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Cast on a Hot Tin Roof

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CAST ON A HOT TIN ROOF

Free Associates

at Kill the Poets

Improvisational comedy thrives on gimmicks. Even though the results are uncertain—perhaps because they are—the structure can't be sloppy. It's no surprise that improv games and contests like the ImprovOlympia carry rules as unbending as anything we'll see next year in Barcelona. There are games where you can speak only in questions, where the setting changes the moment someone enters a scene, where a seemingly irrelevant cliche must be turned into a punch line.

And now there's a new slant to Chicago's most popular form of group comedy—literary parody. The Free Associates, students of the Second City Training Center, the Improv Institute, Boston's Angry Tuxedos, and ComedySportz, devote the first half of their Thursday-night offering, Cast on a Hot Tin Roof, to a one-act improvisation in the style of Tennessee Williams.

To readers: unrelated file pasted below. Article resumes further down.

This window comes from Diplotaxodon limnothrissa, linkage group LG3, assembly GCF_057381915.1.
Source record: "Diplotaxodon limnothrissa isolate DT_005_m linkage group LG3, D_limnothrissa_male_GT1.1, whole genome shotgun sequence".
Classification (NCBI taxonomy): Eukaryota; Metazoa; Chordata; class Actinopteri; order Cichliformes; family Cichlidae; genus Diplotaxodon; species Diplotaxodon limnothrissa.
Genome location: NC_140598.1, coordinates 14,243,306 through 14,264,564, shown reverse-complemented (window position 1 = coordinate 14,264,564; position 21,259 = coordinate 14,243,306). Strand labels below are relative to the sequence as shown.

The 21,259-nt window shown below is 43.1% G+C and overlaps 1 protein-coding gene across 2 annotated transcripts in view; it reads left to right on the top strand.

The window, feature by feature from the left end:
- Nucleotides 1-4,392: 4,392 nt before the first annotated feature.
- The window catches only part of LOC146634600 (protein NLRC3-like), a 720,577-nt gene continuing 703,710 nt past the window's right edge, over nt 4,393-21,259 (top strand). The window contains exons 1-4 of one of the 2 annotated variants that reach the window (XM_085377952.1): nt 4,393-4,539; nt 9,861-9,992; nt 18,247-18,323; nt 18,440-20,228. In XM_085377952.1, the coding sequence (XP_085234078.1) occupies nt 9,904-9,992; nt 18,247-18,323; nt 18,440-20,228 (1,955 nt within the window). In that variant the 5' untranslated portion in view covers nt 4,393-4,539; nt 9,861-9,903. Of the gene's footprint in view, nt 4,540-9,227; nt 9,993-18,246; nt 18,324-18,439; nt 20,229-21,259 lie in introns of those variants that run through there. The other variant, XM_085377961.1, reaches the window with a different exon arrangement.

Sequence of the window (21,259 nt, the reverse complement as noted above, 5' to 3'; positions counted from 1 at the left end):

Certainly Williams is fair game—as anyone who saw the Illegitimate Players' superb The Glass Mendacity knows. Williams's dramas are deliciously vulnerable, all the more so if you love them. With their heavy-handed symbol mongering, rhapsodic mad scenes, death-haunted nervous breakdowns, and melodramatic overwriting, they're tempting to take over the top. Subtlety is wasted on Williams.